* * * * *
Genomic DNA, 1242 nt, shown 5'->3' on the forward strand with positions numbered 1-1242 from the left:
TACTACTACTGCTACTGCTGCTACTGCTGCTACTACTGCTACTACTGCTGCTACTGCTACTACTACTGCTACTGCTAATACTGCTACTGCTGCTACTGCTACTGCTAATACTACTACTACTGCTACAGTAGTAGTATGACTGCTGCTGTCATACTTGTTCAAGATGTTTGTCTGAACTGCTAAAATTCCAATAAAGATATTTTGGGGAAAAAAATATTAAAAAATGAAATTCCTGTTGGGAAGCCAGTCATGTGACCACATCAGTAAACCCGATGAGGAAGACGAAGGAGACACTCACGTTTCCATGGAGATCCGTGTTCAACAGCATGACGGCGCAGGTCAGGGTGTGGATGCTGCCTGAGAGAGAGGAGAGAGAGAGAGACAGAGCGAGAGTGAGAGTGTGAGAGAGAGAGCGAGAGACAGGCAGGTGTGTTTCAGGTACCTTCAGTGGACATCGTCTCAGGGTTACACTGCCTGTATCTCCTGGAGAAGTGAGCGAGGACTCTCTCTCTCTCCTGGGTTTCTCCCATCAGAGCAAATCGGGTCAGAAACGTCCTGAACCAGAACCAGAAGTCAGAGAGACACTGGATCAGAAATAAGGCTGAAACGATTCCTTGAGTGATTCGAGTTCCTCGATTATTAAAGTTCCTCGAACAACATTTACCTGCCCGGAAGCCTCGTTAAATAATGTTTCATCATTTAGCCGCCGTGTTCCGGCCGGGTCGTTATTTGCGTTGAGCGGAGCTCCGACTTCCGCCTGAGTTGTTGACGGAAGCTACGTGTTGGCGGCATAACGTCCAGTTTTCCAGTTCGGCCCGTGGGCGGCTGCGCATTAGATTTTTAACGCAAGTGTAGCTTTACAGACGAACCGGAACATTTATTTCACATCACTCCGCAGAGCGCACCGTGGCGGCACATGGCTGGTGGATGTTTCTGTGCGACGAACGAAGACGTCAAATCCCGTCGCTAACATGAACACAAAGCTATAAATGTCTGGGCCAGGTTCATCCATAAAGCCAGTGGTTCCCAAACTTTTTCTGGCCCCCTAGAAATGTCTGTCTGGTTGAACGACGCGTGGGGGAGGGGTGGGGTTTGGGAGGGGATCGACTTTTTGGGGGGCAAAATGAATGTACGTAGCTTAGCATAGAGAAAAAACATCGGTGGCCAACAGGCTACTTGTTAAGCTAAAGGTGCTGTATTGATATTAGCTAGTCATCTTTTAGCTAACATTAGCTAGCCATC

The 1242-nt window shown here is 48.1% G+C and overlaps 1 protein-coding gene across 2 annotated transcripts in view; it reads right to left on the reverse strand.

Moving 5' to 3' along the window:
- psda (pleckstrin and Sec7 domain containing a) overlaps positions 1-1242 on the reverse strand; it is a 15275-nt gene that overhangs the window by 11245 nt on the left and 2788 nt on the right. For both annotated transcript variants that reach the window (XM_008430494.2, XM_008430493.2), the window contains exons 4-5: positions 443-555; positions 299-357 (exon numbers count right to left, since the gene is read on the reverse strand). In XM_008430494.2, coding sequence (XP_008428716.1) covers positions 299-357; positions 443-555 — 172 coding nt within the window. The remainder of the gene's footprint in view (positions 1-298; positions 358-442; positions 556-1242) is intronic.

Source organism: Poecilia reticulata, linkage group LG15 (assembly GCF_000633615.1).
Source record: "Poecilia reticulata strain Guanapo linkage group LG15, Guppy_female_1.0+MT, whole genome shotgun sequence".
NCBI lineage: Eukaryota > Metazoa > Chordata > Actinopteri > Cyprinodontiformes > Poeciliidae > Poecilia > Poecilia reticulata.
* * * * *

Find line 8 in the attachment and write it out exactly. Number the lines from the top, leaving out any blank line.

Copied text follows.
NCBI lineage: Eukaryota > Metazoa > Chordata > Actinopteri > Cyprinodontiformes > Poeciliidae > Poecilia > Poecilia reticulata.